St. John's wort extract LI160 for the treatment of depression with atypical features - a double-blind, randomized, and placebo-controlled trial.
Mannel M , et al.
«Preliminary data suggest that hypericum extract LI160 is effective in atypical depression. Reported is the outcome of an 8-week double-blind, placebo-controlled, randomized trial of 600 mg LI160 vs. placebo in patients with vegetative features of atypical depression, i.e. hyperphagia or hypersomnia. One-hundred (100) patients with mild and 100 patients with moderate severity of a major depression according to ICD-10 were randomized. Patients needed to meet a score of 2 in at least one of the items 22-26 of the Hamilton-Depression-Rating-Scale (HAM-D) 28-item version and episode duration of at least 3 months. The primary outcome variable was the relative change of the HAM-D(17) from Baseline. Secondary outcome variables were the depression sub-score of the Patient Health Questionnaire (PHQ-9), the Clinical Global Impression (CGI), a patient's satisfaction scale, the Hamilton-Anxiety-Scale (HAM-A) and the sum score of atypical vegetative symptoms of the HAM-D(28). The percentage reduction of the HAM-D(17) for LI160 compared to placebo approached statistical significance (p=0.051) in the Full Analysis Set (FAS)-population. Using the conventional criterion of the absolute reduction of the HAM-D(17) significance was achieved (p<0.05). No significant benefit could be observed for the sum score of the atypical vegetative items of the HAM-D(28;) however, the sum score of the hypersomnia items (items 22-24) showed a significant superiority for LI160. The HAM-A, PHQ-9, and CGI-I scales demonstrated superiority of LI160 (p<0.01). Confining the analysis to moderately depressed patients, a highly significant benefit for the primary outcome variable was revealed. The study supports the beneficial effect of LI160 in depression with atypical features and the validity of the definition of atypical depression on the basis of reversed vegetative signs. Further, it identifies the PHQ-9 as a useful outcome variable in this population.»
Adolescent, Adult, Aged, Antidepressive Agents, Depression, Depressive Disorder, Double-Blind Method, Female, Humans, Hypericum, Male, Middle Aged, Plant Extracts, Psychiatric Status Rating Scales, Statistics, Nonparametric, Time Factors, Young Adult
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Hypericin and pseudohypericin: pharmacokinetics and effects on photosensitivity in humans.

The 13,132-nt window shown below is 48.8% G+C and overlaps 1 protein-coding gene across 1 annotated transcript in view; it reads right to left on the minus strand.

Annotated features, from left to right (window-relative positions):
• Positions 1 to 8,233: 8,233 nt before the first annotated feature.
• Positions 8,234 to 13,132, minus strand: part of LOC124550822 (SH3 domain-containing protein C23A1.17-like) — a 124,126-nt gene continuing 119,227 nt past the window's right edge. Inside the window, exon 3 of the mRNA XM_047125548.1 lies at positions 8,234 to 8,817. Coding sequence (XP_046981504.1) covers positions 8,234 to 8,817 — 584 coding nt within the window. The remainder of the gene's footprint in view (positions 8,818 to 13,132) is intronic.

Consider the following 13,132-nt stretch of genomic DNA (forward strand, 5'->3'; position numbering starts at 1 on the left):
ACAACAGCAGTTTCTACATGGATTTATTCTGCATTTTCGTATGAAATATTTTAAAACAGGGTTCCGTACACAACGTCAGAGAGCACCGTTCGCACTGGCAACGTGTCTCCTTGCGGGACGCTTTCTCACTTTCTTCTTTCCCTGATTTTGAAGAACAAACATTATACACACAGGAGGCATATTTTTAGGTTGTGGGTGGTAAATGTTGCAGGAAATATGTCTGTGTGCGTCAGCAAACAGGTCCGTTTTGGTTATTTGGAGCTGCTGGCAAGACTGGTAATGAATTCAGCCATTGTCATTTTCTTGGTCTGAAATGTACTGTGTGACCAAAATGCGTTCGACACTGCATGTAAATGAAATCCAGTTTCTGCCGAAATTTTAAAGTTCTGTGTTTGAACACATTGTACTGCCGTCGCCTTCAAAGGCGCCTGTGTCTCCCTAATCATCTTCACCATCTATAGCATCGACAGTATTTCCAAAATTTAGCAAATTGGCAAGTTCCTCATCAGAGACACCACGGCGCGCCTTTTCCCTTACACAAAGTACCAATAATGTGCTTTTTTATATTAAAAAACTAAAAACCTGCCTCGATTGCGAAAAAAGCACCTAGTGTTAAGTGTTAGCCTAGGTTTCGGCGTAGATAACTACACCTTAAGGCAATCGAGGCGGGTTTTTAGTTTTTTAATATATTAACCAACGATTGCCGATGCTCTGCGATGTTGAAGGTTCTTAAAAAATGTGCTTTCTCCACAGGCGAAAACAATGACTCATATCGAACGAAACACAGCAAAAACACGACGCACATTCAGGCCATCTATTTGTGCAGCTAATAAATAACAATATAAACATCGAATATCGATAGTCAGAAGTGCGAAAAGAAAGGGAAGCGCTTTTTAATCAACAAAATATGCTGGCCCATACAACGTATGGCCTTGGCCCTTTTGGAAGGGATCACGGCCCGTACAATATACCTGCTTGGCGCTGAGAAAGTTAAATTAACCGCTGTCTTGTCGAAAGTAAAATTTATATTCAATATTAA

Brockmöller J , et al.
«Extracts of St. John's wort (Hypericum perforatum) are used in treatment of depression. They contain various substances with the naphthodianthrones hypericin and pseudohypericin as characteristic ingredients. These compounds were shown to cause phototoxicity in cell culture and in animals. A placebo-controlled randomized clinical trial with monitoring of hypericin and pseudohypericin plasma concentration was performed to evaluate the increase in dermal photosensitivity in humans after application of high dose hypericum extracts. The study was divided into a single dose and a multiple dose part. In the single dose period, each of 13 volunteers received in a double blind fourfold complete crossover design, either placebo, or 900, 1800 or 3600 mg of a standardized hypericum extract (LI 160) containing zero, 2.81, 5.62 and 11.25 mg of total hypericin (total hypericin is the sum of hypericin and pseudohypericin). Maximum total hypericin plasma concentration were observed about 4 h after dosage and were 0, 0.028, 0.061 and 0.159 mg/L, respectively. Before and 4 h after drug intake, the subjects were exposed at small areas of their back to increasing doses of solar simulated irradiation (SSI, with combined ultraviolet A, UV-A, and UV-B light) and another part was exposed to selective UV-A light irradiation. Minimal erythema dose was determined 5, 20 and 68 h after irradiation. Comparison of SSI sensitivity without and with hypericum extract did not show and difference and there was no dose-related trend in light sensitivity. Sensitivity to selective UV-A light was increased only after the highest dose from a minimal tanning dose of 10.8 J/ cm2 (mean) after placebo to 8.7 J/cm2 after 3600 mg extract with marginal statistical significance (p = 0.03 by one sided paired t-test). There was no correlation between total hypericin plasma concentration and photosensitivity. In the multiple dose part, 50 volunteers received 600 mg hypericum extract t.i.d. with a daily dose of 5.6 mg of total hypericin. Comparison of UV light sensitivity before dosing with day 15 of treatment showed a slightly increased SSI sensitivity expressed by decrease of the MED from 0.17 to 0.16 J/cm2 (p = 0.005 by Wilcoxon test), and similarly, sensitivity to UV-A light increased (the mean tanning dose decreased from 9.9 to 7.8 J/cm2, p < 0.0001). This increase in cutaneous light sensitivity could be compensated by reducing irradiation time by 21%. Doses used in this study were higher than typical doses in current commercial preparations. In spite of these high doses in the double blind single dose part, frequency of side effects was equal to placebo medication and UV light sensitivity was not or only marginally increased. The study does not, however, exclude phototoxic reactions with doses above 11.25 mg of total hypericin and plasma levels above 100 micrograms/L. Furthermore, phototoxicity may be different after application of pure hypericin, since some constituents in the plant extract may exhibit protective effects.»
Adult, Antidepressive Agents, Cross-Over Studies, Double-Blind Method, Enzyme Inhibitors, Erythema, Female, Humans, Male, Perylene, Photosensitivity Disorders
Modified: 1 month ago
on Jul 7, 2019
1 month ago
on Jul 7, 2019.